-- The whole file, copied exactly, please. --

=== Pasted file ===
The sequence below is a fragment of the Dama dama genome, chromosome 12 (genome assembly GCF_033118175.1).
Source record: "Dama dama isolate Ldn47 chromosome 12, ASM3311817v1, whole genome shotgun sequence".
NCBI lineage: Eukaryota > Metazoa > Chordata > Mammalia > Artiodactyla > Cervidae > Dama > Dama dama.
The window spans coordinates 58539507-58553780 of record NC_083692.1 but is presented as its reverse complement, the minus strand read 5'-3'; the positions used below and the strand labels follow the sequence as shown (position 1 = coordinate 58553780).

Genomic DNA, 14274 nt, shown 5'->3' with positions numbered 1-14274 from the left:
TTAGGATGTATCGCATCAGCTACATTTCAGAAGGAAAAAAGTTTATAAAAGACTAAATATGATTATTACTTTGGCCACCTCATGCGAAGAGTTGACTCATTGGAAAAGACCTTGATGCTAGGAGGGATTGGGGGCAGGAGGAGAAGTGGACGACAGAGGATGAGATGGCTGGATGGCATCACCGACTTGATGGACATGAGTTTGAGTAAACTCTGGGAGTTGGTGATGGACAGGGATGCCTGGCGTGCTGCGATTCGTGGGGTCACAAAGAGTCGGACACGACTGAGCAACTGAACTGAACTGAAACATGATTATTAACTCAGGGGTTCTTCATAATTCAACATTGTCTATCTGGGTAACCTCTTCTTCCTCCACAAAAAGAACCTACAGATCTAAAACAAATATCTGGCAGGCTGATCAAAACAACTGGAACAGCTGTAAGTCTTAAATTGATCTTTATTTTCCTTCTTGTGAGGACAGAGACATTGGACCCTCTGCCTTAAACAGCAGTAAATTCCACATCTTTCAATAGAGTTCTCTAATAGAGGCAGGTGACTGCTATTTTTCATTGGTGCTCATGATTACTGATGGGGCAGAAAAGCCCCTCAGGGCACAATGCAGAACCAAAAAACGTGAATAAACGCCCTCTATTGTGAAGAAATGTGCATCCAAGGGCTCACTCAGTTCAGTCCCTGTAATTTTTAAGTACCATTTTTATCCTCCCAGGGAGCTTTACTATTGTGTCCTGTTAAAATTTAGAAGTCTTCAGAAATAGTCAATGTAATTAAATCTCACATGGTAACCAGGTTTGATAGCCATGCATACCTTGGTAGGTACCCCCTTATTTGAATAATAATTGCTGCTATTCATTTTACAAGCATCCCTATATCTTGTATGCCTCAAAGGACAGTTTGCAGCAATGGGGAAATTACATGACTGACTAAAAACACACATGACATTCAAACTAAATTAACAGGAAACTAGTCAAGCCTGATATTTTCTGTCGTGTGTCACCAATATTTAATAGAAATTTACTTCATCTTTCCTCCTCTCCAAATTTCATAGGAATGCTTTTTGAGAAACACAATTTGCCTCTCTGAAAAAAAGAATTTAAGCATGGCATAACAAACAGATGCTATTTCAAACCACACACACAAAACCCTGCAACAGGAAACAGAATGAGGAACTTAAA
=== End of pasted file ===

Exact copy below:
The sequence below is a fragment of the Dama dama genome, chromosome 12 (genome assembly GCF_033118175.1).
Source record: "Dama dama isolate Ldn47 chromosome 12, ASM3311817v1, whole genome shotgun sequence".
NCBI lineage: Eukaryota > Metazoa > Chordata > Mammalia > Artiodactyla > Cervidae > Dama > Dama dama.
The window spans coordinates 58539507-58553780 of record NC_083692.1 but is presented as its reverse complement, the minus strand read 5'-3'; the positions used below and the strand labels follow the sequence as shown (position 1 = coordinate 58553780).

Genomic DNA, 14274 nt, shown 5'->3' with positions numbered 1-14274 from the left:
TTAGGATGTATCGCATCAGCTACATTTCAGAAGGAAAAAAGTTTATAAAAGACTAAATATGATTATTACTTTGGCCACCTCATGCGAAGAGTTGACTCATTGGAAAAGACCTTGATGCTAGGAGGGATTGGGGGCAGGAGGAGAAGTGGACGACAGAGGATGAGATGGCTGGATGGCATCACCGACTTGATGGACATGAGTTTGAGTAAACTCTGGGAGTTGGTGATGGACAGGGATGCCTGGCGTGCTGCGATTCGTGGGGTCACAAAGAGTCGGACACGACTGAGCAACTGAACTGAACTGAAACATGATTATTAACTCAGGGGTTCTTCATAATTCAACATTGTCTATCTGGGTAACCTCTTCTTCCTCCACAAAAAGAACCTACAGATCTAAAACAAATATCTGGCAGGCTGATCAAAACAACTGGAACAGCTGTAAGTCTTAAATTGATCTTTATTTTCCTTCTTGTGAGGACAGAGACATTGGACCCTCTGCCTTAAACAGCAGTAAATTCCACATCTTTCAATAGAGTTCTCTAATAGAGGCAGGTGACTGCTATTTTTCATTGGTGCTCATGATTACTGATGGGGCAGAAAAGCCCCTCAGGGCACAATGCAGAACCAAAAAACGTGAATAAACGCCCTCTATTGTGAAGAAATGTGCATCCAAGGGCTCACTCAGTTCAGTCCCTGTAATTTTTAAGTACCATTTTTATCCTCCCAGGGAGCTTTACTATTGTGTCCTGTTAAAATTTAGAAGTCTTCAGAAATAGTCAATGTAATTAAATCTCACATGGTAACCAGGTTTGATAGCCATGCATACCTTGGTAGGTACCCCCTTATTTGAATAATAATTGCTGCTATTCATTTTACAAGCATCCCTATATCTTGTATGCCTCAAAGGACAGTTTGCAGCAATGGGGAAATTACATGACTGACTAAAAACACACATGACATTCAAACTAAATTAACAGGAAACTAGTCAAGCCTGATATTTTCTGTCGTGTGTCACCAATATTTAATAGAAATTTACTTCATCTTTCCTCCTCTCCAAATTTCATAGGAATGCTTTTTGAGAAACACAATTTGCCTCTCTGAAAAAAAGAATTTAAGCATGGCATAACAAACAGATGCTATTTCAAACCACACACACAAAACCCTGCAACAGGAAACAGAATGAGGAACTTAAA